A wireless Internet service provider (WISP) is an Internet service provider with a network based on wireless networking. Technology may include commonplace Wi-Fi wireless mesh networking, or proprietary equipment designed to operate over open 900 MHz, 2.4 GHz, 4.9, 5, 24, and 60 GHz bands or licensed frequencies in the UHF band (including the MMDS frequency band), LMDS, and other bands from 6Ghz to 80Ghz.
In the US, the Federal Communications Commission (FCC) released Report and Order, FCC 05-56 in 2005 that revised the FCC’s rules to open the 3650 MHz band for terrestrial wireless broadband operations. On November 14, 2007 the Commission released Public Notice (DA 07-4605) in which the Wireless Telecommunications Bureau announced the start date for licensing and registration process for the 3650-3700 MHz band.
As of July 2015, there are over 1,280 fixed wireless broadband providers operating in the US covering 51% of the US population.
WISPs often offer additional services like location-based content, Virtual Private Networking and Voice over IP. Isolated municipal ISPs and larger statewide initiatives alike are tightly focused on wireless networking.
WISPs have a large market share in rural environments where cable and digital subscriber lines are not available; further, with technology available, they can meet or beat speeds of legacy cable and telephone systems. In urban environments, Gigabit Wireless links are common and provide levels of bandwidth previously only available through expensive fiber optic connections.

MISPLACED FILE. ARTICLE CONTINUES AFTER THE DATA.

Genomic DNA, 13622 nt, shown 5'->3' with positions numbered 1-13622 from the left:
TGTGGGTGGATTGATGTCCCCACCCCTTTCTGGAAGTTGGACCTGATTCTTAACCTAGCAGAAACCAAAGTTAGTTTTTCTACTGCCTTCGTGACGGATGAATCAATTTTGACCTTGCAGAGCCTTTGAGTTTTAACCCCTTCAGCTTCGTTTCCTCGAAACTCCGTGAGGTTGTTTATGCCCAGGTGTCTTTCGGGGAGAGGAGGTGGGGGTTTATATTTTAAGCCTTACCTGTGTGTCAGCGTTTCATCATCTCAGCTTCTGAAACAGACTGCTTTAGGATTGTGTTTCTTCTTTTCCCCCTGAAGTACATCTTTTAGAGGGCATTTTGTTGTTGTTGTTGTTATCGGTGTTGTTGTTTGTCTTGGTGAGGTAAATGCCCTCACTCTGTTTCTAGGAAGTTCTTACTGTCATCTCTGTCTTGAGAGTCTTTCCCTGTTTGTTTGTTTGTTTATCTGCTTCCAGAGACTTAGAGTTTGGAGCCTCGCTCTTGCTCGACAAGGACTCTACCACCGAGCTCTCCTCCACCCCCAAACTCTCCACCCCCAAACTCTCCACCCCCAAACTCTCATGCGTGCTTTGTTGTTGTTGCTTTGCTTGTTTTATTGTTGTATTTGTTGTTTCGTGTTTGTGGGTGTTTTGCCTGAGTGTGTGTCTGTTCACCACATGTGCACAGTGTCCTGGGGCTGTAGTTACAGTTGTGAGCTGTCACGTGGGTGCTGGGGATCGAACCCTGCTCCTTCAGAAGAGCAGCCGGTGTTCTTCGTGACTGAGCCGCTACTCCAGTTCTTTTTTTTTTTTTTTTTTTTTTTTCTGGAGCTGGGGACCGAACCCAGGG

Typically, the way that a WISP operates is to order a fiber circuit to the center of the area they wish to serve. From there, the WISP will start building backhauls (gigabit wireless or fiber) to elevated points in the region, such as a radio towers, tall buildings, grain silos, or water tower. Those locations will have access points to provide service to individual customers or to provide backhauls to other towers where they have more equipment. The WISP may also use gigabit wireless links to connect a PoP (Point of Presence) to several towers, reducing the need to pay for fiber circuits to the tower. For fixed wireless connections, a small dish or antenna is mounted to the roof of the customer’s building and aligned to the WISP’s nearest antenna site. When operating over the tightly limited range of the heavily populated 2.4 GHz band, as nearly all 802.11-based WiFi providers do, it is not uncommon to also see access points mounted on light posts and customer buildings.